Jesus is giving specific instructions to specific students at a particular time and circumstance. It is not as if we should be imitating these specific instructions some 2,000 years later.

This is the purpose of having a living spiritual teacher - and the very reason why Jesus sent out his disciples to teach as he was doing. He wanted his students to also take on students - and pass on those teachings to others according to the time and circumstance.

Yes, each culture, each time and each location may require a slightly different methodology for reaching out and communicating to others.

We can see this today as we look at the internet - and how schools and universities have changed over the centuries. Teaching methods change with the times.

But Jesus wasn't asking his students to pass on just any teaching:

Wasn't Jesus teaching love for God?

Yes, Jesus was teaching love for God. He wasn't making these teachings up either. He didn't invent the teachings of love for God. We can see this clearly from two perspectives. First, we can see that Jesus was passing on the same teachings that had been passed down from Moses to Joshua and on through the lineage of prophets:
“‘Love the Lord your God with all your heart and with all your soul and with all your mind.' This is the first and greatest commandment.” (Matt. 22:37-38)
This is derived from Moses' teachings, found throughout Deuteronomy, particularly this verse:
"Love the LORD your God with all your heart and with all your soul and with all your strength." (Deut. 6:5)
("Strength" versus "mind" - applications of time and circumstance.)

And God wants our love. He wants to exchange love. This is what gives God pleasure.

And it is what gives each of us pleasure too.

Just think about what we do in our lives. Besides the quest to keep the body alive - survival - we are perpetually engaged in relationships. We want to exchange love with others. We want others to love us, and we want to share loving relationships with others.

This is also why almost every movie and book is about love. This is why people want to have and be a part of a family. This is why people search for their 'soul mate.' Because we are seeking love and loving relationships.

We have this tendency because we are God's children. We come from Him. He is the Master at loving relationships. He is the Master at love and exchanging love. So we've inherited the need for love.

Yes, this seemingly innocuous paraphrasing of Jesus' and John's teachings runs deep. It has the breadth and the expanse of the universe for those who can perceive it. It has the heart of God within it for those who see it.

Jesus is teaching that each of us can turn to the Supreme Being now. He is right here next to each of us, waiting patiently and lovingly. We can turn to Him and give our lives to Him and fall in love with Him and lovingly serve Him. If we choose to.

What about healing?

So what about the healing thing? Why did Jesus also tell his 72 students to heal the sick? ""Heal the sick who are there..."

The word "heal" comes from the Greek word, θεραπεύω (therapeuō), and the word "sick" comes from the Greek word ἀσθενής (asthenēs).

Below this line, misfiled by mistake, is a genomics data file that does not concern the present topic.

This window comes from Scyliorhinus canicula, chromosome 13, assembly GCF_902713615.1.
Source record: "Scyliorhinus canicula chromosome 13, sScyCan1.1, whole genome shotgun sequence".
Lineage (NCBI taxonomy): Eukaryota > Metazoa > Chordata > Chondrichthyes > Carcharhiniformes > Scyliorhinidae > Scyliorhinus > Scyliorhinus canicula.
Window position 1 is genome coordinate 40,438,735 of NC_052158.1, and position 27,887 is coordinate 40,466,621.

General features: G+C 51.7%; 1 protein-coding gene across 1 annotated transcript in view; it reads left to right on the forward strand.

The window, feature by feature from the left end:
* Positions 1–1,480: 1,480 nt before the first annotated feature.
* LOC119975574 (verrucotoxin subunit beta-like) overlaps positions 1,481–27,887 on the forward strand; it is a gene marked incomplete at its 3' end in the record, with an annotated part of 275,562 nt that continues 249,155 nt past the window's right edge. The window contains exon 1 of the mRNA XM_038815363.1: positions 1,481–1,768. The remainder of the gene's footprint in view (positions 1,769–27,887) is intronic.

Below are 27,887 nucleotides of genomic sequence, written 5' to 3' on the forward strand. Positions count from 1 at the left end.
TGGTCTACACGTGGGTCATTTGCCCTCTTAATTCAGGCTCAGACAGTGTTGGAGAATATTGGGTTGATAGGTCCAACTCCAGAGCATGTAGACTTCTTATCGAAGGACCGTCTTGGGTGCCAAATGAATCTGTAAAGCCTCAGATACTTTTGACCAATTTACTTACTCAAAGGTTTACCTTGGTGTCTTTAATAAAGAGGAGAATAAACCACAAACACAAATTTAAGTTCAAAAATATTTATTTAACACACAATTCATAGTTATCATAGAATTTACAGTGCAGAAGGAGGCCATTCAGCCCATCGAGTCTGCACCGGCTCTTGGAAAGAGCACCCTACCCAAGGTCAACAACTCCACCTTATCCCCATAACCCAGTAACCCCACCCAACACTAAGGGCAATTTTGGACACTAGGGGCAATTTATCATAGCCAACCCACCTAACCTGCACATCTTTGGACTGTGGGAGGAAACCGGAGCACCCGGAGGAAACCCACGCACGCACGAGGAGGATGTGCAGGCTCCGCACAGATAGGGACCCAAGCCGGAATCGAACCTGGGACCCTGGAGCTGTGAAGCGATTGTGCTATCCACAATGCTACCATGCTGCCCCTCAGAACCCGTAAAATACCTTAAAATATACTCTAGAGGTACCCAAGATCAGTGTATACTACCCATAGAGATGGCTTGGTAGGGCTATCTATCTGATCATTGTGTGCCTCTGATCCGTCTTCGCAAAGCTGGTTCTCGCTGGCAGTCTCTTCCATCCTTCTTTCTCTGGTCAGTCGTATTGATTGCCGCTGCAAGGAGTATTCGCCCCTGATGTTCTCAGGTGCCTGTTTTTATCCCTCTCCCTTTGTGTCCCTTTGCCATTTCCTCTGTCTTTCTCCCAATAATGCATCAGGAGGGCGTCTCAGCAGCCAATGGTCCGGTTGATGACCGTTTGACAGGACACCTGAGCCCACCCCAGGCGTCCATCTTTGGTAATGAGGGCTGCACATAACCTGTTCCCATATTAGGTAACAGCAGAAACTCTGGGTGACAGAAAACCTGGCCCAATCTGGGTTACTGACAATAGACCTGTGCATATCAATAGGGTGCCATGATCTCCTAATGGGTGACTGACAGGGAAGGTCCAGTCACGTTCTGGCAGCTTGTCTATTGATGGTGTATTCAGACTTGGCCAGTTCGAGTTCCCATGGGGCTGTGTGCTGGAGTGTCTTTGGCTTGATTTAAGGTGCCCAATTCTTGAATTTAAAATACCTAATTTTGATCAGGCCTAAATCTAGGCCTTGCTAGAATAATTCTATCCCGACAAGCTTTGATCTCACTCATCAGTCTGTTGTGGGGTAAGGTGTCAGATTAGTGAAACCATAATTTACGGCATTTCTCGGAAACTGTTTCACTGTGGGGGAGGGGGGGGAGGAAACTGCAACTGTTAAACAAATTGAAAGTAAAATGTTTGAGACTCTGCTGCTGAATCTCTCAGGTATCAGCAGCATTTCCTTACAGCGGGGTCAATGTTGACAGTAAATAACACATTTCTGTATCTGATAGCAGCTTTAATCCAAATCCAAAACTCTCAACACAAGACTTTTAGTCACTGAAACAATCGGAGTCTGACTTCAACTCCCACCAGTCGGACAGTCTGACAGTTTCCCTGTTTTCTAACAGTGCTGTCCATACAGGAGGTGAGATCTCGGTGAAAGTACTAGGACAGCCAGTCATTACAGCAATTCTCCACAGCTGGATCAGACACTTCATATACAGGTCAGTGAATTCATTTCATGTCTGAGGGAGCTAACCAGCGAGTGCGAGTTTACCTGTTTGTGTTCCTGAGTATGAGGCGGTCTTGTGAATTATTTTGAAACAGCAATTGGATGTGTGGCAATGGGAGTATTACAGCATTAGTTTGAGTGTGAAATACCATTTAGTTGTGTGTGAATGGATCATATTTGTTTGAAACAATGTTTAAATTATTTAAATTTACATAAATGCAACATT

The primary meaning for the word θεραπεύω (therapeuō) is "to serve, do service." Only its secondary meaning is "to heal, cure, restore to health."

And the only meaning for the word ἀσθενής (asthenēs) according to the lexicon is "weak, infirm, feeble."

So while we can certainly interpret this as healing the sick, a better, broader, and more literal translation would be:

What about "serve the weak"?

Jesus is talking about caring for those who are weak, feeble, or otherwise humbled in life. Does this mean they have to completely heal their diseases? Do they each have to perform miracles?

Remember this is being instructed to 72 disciples. Were all of Jesus' disciples able to perform miracles of healing as Jesus did? We certainly cannot limit them to not being able to. But to expect all of them to be "miracle workers" would be rather unrealistic.

Thus we can accept that Jesus was not expecting all his students to do miracles. Rather, Jesus was wanting them to care for people. To serve those who were weak and feeble. Those who needed assistance. If a man was elderly and bed-ridden and needed some water, Jesus expected his students would care for the man and get him some water.

But this phrase, "serve the weak" also goes further. It also relates to reaching those who are humble. And those who have less opportunity than others due to their humility and stature.

We must remember Jesus' purpose was not to heal everyone's physical body. This is the physical world and every physical body gets sick, and every physical body gets old and dies. Then the spirit-person leaves the body. Jesus was focused on healing the spirit-person within. Yes, Jesus may have performed some miracles to bring attention to those teachings, but his intent was to heal the person within: The person who will be leaving the body at the time of death.

And Jesus didn't want his students to travel to villages and become the servant of some rich landowner or otherwise become the sidekick of some wealthy, powerful person. He wanted his students to provide service to the lowly, and teach those who were humble. Why?

This reflects the mercy of God. It reflects the care and nurturing that the Supreme Being has for us. He is always there for us - particularly during times of trouble and humility.

And those who are lowly, feeble and otherwise humbled in any society are also often more receptive to hearing the teachings of love for God. Because they are dealing with some of the realities of physical existence, they have more opportunity to see through the illusions of wealth, fame and power. Not necessarily - but more likely.

Those who are chasing wealth, or chasing fame, or otherwise striving for power or the affection of others, are often so involved in this illusory chase that they will not stop and seriously consider whether their chase will result in happiness. But those who have been through the chase and have come out the other side so to speak, are often ready to hear the truth as handed down from teacher to student - coming from the Supreme Being - which resolves the questions of physical suffering - healing the person within.

These reasons are why Jesus wanted his students to 'serve the weak.'

But as for trying to imitate these instructions - as many ecclesiastical teachers attempt as they display their evangelist showman miracle healings in order to increase their followers - we can understand this was condemned by Jesus, with a caveat:
"Not everyone who says to me, 'Lord, Lord,' will enter the kingdom of heaven, but only the one who does the will of my Father who is in heaven. Many will say to me on that day, 'Lord, Lord, did we not prophesy in your name and in your name drive out demons and in your name perform many miracles?' Then I will tell them plainly, 'I never knew you. Away from me, you evildoers!'" (Matt. 7:21-23)